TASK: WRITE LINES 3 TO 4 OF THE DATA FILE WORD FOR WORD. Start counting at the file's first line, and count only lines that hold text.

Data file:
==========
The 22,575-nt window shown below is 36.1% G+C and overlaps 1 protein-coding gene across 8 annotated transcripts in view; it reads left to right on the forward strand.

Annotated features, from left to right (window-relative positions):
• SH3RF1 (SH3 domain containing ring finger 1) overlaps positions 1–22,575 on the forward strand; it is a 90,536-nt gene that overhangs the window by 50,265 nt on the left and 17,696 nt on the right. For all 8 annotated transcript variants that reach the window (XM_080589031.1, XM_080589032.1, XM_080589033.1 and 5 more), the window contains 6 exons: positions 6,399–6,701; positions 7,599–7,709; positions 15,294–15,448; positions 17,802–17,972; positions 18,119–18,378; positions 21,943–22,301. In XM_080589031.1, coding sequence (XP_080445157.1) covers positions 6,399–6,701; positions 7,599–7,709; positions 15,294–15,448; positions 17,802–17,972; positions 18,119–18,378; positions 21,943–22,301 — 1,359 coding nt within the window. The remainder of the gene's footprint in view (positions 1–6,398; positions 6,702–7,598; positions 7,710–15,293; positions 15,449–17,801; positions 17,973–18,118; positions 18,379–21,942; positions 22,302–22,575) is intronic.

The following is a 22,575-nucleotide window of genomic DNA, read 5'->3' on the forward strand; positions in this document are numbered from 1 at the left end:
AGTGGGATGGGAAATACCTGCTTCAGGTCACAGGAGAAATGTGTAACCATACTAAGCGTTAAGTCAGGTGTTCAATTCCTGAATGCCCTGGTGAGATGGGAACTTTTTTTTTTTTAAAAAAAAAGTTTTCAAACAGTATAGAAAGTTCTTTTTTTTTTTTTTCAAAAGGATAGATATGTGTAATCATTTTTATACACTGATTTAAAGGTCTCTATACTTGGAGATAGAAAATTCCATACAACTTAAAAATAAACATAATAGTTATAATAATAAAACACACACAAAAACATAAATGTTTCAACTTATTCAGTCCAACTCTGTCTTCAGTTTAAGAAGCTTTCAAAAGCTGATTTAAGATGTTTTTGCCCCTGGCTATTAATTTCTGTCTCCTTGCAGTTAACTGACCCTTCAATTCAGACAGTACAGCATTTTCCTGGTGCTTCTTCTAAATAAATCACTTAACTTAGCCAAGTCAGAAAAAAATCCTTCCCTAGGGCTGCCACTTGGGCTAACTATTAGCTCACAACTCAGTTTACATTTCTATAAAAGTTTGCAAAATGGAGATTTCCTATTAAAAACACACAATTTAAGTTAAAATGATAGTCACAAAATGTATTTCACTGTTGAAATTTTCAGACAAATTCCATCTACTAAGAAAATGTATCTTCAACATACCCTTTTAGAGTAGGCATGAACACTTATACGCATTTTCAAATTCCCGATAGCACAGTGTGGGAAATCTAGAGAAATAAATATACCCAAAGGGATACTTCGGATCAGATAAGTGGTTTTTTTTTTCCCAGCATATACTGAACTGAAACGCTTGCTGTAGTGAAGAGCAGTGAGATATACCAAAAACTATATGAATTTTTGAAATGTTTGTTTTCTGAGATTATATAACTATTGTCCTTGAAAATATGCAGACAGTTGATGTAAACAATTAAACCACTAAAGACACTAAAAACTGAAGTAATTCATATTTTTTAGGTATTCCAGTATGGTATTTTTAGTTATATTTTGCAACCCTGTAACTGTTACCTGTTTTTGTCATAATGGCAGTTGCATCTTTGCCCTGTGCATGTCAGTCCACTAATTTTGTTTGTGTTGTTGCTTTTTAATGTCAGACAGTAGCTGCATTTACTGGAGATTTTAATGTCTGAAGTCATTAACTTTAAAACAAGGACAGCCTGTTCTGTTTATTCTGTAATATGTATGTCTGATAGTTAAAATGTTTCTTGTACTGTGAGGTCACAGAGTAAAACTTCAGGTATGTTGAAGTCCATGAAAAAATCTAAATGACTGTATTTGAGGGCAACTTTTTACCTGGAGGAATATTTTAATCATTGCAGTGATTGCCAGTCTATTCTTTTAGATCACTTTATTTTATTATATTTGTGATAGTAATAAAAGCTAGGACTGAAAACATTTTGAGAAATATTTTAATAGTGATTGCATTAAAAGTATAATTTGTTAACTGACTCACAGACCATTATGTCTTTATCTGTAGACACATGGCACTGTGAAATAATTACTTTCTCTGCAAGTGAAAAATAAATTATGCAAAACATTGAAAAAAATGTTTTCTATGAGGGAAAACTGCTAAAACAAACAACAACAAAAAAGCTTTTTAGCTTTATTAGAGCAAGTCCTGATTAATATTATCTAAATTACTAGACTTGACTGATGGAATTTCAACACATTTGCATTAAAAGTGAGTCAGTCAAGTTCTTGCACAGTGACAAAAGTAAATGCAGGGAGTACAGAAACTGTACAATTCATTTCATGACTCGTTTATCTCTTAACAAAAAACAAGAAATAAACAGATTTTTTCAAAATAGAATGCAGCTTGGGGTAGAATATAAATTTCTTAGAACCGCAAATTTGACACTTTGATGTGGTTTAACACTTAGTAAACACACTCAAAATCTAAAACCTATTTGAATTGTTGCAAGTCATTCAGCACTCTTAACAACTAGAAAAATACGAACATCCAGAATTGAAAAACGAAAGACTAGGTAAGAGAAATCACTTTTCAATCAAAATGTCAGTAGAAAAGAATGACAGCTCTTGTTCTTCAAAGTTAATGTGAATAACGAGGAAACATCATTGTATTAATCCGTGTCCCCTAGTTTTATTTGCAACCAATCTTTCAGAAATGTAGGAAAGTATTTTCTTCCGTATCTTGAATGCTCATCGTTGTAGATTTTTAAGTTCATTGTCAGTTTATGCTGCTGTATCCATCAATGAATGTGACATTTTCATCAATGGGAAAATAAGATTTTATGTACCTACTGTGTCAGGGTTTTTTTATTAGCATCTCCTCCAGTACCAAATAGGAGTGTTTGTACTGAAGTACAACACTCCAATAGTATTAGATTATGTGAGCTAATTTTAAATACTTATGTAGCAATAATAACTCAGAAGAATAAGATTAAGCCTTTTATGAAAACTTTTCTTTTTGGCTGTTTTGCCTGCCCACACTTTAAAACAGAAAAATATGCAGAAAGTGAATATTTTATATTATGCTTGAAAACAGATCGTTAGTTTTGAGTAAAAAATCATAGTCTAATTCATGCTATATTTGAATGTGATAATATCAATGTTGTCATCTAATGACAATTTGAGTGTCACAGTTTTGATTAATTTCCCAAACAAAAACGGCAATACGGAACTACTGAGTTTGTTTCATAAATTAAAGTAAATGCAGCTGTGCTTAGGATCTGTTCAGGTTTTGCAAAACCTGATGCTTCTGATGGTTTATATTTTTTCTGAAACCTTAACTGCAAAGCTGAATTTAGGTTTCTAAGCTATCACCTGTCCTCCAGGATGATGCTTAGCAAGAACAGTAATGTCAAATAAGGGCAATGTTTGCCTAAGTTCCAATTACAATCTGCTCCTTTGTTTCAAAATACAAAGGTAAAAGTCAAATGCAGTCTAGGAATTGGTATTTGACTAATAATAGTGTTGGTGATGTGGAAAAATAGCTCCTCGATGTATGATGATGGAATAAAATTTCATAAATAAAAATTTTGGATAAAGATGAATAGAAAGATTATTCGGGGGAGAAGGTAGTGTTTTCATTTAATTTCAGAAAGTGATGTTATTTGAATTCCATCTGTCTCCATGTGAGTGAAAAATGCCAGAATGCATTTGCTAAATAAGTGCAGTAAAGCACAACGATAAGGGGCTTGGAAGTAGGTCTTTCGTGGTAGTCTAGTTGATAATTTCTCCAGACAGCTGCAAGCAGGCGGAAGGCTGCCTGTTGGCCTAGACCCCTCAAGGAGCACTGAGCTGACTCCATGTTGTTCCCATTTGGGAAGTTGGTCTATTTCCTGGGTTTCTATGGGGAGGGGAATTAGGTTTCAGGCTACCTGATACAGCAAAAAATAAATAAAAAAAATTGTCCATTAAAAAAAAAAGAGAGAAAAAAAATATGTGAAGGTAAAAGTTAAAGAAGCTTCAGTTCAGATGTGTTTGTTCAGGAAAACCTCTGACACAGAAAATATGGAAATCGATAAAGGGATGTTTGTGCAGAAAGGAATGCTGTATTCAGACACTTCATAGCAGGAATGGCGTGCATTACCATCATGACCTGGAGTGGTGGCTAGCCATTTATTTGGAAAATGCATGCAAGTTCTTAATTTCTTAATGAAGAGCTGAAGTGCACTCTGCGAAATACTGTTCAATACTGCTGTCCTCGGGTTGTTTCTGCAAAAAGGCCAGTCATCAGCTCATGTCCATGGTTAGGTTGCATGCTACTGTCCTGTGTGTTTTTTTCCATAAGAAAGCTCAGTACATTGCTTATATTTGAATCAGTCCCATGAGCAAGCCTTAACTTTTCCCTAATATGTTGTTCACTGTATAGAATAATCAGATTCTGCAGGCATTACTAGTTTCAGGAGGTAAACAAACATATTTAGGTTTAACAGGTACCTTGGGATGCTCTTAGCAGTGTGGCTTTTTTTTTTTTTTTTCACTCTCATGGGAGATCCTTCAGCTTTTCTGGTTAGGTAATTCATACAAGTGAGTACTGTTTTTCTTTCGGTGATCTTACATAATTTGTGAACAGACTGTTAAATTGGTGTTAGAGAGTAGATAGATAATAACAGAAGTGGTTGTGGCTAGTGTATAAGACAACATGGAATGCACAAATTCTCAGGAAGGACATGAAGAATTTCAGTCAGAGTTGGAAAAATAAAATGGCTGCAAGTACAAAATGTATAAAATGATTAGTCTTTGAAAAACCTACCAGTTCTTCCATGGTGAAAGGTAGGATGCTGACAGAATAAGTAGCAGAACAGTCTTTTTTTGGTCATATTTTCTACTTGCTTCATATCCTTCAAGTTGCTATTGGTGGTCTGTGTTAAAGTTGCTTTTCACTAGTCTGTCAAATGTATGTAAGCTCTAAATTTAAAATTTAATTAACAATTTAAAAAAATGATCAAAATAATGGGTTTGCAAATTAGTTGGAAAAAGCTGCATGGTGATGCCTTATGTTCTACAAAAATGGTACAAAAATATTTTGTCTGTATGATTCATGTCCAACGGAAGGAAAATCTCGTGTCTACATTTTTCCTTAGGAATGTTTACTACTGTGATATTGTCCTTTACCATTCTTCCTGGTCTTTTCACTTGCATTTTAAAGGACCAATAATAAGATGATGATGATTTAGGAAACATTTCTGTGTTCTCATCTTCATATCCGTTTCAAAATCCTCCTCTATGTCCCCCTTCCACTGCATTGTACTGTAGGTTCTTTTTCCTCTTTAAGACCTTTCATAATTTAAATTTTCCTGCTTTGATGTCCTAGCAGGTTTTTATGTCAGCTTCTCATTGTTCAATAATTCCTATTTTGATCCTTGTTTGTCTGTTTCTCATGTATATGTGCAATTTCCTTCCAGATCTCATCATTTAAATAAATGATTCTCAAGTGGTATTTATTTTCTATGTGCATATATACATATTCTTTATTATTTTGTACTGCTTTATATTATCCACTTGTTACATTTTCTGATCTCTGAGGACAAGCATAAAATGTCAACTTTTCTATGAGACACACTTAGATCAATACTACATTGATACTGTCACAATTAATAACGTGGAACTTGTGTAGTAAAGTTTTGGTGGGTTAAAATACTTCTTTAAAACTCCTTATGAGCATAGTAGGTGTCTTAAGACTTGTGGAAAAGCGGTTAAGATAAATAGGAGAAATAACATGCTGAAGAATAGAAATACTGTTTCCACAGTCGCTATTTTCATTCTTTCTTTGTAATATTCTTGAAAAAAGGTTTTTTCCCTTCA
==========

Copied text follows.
• SH3RF1 (SH3 domain containing ring finger 1) overlaps positions 1–22,575 on the forward strand; it is a 90,536-nt gene that overhangs the window by 50,265 nt on the left and 17,696 nt on the right. For all 8 annotated transcript variants that reach the window (XM_080589031.1, XM_080589032.1, XM_080589033.1 and 5 more), the window contains 6 exons: positions 6,399–6,701; positions 7,599–7,709; positions 15,294–15,448; positions 17,802–17,972; positions 18,119–18,378; positions 21,943–22,301. In XM_080589031.1, coding sequence (XP_080445157.1) covers positions 6,399–6,701; positions 7,599–7,709; positions 15,294–15,448; positions 17,802–17,972; positions 18,119–18,378; positions 21,943–22,301 — 1,359 coding nt within the window. The remainder of the gene's footprint in view (positions 1–6,398; positions 6,702–7,598; positions 7,710–15,293; positions 15,449–17,801; positions 17,973–18,118; positions 18,379–21,942; positions 22,302–22,575) is intronic.

The following is a 22,575-nucleotide window of genomic DNA, read 5'->3' on the forward strand; positions in this document are numbered from 1 at the left end: